As a quirky side note my high school and college creative writing/English teacher  (and Zora Neale Hurston scholar) Annye Refore got me interested in Hurston’s work back in the early 80s and when I was in film school in California I talked to an actress named Cyndi James-Reece who I was taking an acting class with saying she’d be great in the role that Berry eventually played. (Reece went on to win Star Search one year and married Lou Gossett Jr.)

And of course there are a whole list of writers who have called Florida home over the years some whose work has become movies; Ernest Hemingway, James Michener, E.B. White, Harry Crews, John D. McDonald, Carl Hiaasen and Dave Barry to name a few.

But what about…screenwriters from Florida? Yes. Let’s see what we can find. Let’s start with writer/director Victor Nunez who though a UCLA film school graduate is known for his un-Hollywood films. In fact, he could be the poster child for regional filmmakers. The first film I saw of his was A Flash of Green that not only introduced me to his talent but also that of a young actor named Ed Harris. His next film Ruby in Paradise was Ashely Judd’s first film as a lead actress.

Nunez’s Ulee’s Gold starred Peter Fonda (who received an Oscar nomination) and was just the second film for a young actress named Jessica Biel. Nunez continues to make films but his day job is currently teaching film at Florida State University.

Which leads us to Tallahassee where FSU is and where screenwriter Robin Swicord graduated from. She recently got a screen story credit on The Curious Case of Behjamin Button, the David Fincher and Brad Pitt film that just opened yesterday. She also wrote the scripts for The Jane Austen Book Club, Memiors of a Geisha, and Little Women.

We are Marshall screenwriter Jamie Linden is also an FSU grad and Fort Lauderdale native Steve Conrad briefly attended FSU before going to Northwestern and eventually writing the script The Pursuit of Happyness starring Will Smith.

And while famed FSU football coach Bobby Bowden may not be a screenwriter I heard or read many memorable one liners come from him while growing up in Orlando. My favorite was when he talked about one player, “He doesn’t know the meaning of the word fear, in fact, looking at his grades he doesn’t know the meaning of a lot of words.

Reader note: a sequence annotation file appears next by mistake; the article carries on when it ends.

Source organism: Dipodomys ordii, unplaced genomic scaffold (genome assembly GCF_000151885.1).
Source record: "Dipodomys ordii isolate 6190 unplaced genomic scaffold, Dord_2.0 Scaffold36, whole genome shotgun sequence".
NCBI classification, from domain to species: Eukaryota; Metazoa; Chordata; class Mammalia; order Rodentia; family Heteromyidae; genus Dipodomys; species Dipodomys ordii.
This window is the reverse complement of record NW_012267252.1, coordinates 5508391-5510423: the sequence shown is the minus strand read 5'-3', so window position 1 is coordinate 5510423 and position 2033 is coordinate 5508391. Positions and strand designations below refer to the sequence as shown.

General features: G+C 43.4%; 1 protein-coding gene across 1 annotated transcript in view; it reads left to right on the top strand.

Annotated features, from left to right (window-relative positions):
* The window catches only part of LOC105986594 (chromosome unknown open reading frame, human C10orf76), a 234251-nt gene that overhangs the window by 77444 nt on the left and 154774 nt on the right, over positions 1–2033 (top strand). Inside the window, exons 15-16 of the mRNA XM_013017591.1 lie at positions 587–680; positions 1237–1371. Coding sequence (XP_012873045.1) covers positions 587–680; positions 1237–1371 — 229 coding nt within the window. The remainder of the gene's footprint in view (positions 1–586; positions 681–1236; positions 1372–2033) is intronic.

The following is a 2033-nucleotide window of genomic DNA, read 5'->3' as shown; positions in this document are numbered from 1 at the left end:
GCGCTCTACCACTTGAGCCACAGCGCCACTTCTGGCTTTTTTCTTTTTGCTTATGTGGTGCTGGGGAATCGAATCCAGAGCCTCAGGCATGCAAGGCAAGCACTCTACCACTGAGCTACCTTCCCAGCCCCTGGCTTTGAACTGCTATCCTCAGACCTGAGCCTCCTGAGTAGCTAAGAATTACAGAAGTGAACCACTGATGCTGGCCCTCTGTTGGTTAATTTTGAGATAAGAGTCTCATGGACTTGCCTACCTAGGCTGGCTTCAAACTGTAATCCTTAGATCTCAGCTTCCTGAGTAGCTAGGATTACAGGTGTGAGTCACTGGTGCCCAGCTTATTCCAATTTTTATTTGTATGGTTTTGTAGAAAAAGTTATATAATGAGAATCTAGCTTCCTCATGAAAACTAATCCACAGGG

Screenwriter Melissa Carter who wrote Little Black Book starring Brittany Murphey and Kathy Bates is an FSU alum.

And while not a screenwriter (and who actually was an advertising-marketing major at FSU)  I must give Cherylanne Martin a special mention because she has worked on a magic carpet ride list of feature films (about 30 total). Beginning as a production assistant in 1983 on Jaws 3-D (shot in Orlando), she worked her way up to second assistant director on Rain Man, first assistant director on Forrest Gump, unit production manager on Castaway, and more recently was one of the producers of Nancy Drew. Quite a career, right?  (Years ago I crossed paths with Cherylanne when in a happy accident I met her father and he kindly past a script of mine on to her.)

And lastly (but the most  highly rewarded FSU grad) is Alan Ball, the Oscar-winning screenwriter of American Beauty. (From the theater school where Burt Reynolds graduated from back in the day.)

I know there are many colleges in Florida doing media and theater training but none that have the fruit of the FSU program. (This coming from a Miami Hurricane mind you. Though it is worth mentioning that Sylvester Stallone did attend a few semesters at the University of Miami and later went back using his script for Rocky to finally earn his degree. It’s good to see that writing a film that wins an Academy Award for best picture is worth a few college credits.)

Native Floridian writer Connie May Fowler wrote the book and script Before Women Had Wings (BTW–I love that title) that became an Emmy winning movie starring Oprah Winfrey and Ellen Barkin.

Florida will always be place to shoot films and TV programs like the classic Sea Hunt starring Loyd Bridges, because of the local and weather. But I also believe there is a remnant left over from “Hollywood East” made up of actors and production people who will keep turning out independent features from time to time.

While I was in Orlando last week I stopped by and visited some old haunts; Building 22-A at Universal, Panavison Florida and some friends who now work at Full Sail (which does have the most amazing sound stages I’ve ever seen for students). The good news is Universal has had a solid run of booking their sound stages for the past 18 months with a variety of productions and we’ll have to see what this new economy brings.

The talent, studios, desire, film commission offices, and other infrastructures are in place for things to take off in Florida. But for whatever reason it seems like Florida as a whole as been in rehearsals for 100 years. I believe Florida is ready for its close-up beyond just attractive people running around on the beach. And that’s where screenwriters from Florida come into the picture.

Producer's Building-22A Producer’s Building-22A
Panavision Florida

Panavision Florida

Full Sail Stage

Full Sail Stage

Florida is fertile ground for writers. It has an eclectic multi-cultural mix of characters and a large transient culture. (Heck, Jimmy Buffett’s had a long career writing songs about such people. And if you haven’t seen Errol Morris’ early documentary Vernon, Florida I’d recommend checking that out.)   There are stories to be told from there and there  just needs to be some screenwriters who can tap into the real Florida rather than Hollywood’s version of Florida.

Sidenotes: Orlando-based editor Oliver Peters who has edited features and documentaries (and a heck of a lot of corporate and commercials) has a helpful and informative blog called Digitalfilms for those of you interested in filmmaking. And to find out  about production news in Florida (including tax incentives) contact Film in Florida. Florida also has over 50 film festivals including the Florida Film Festival hosted by the wonderful Enzian Theater in Maitland, Florida.

Text & Photos Copyright 2008 Scott W. Smith

Read Full Post »

%d bloggers like this: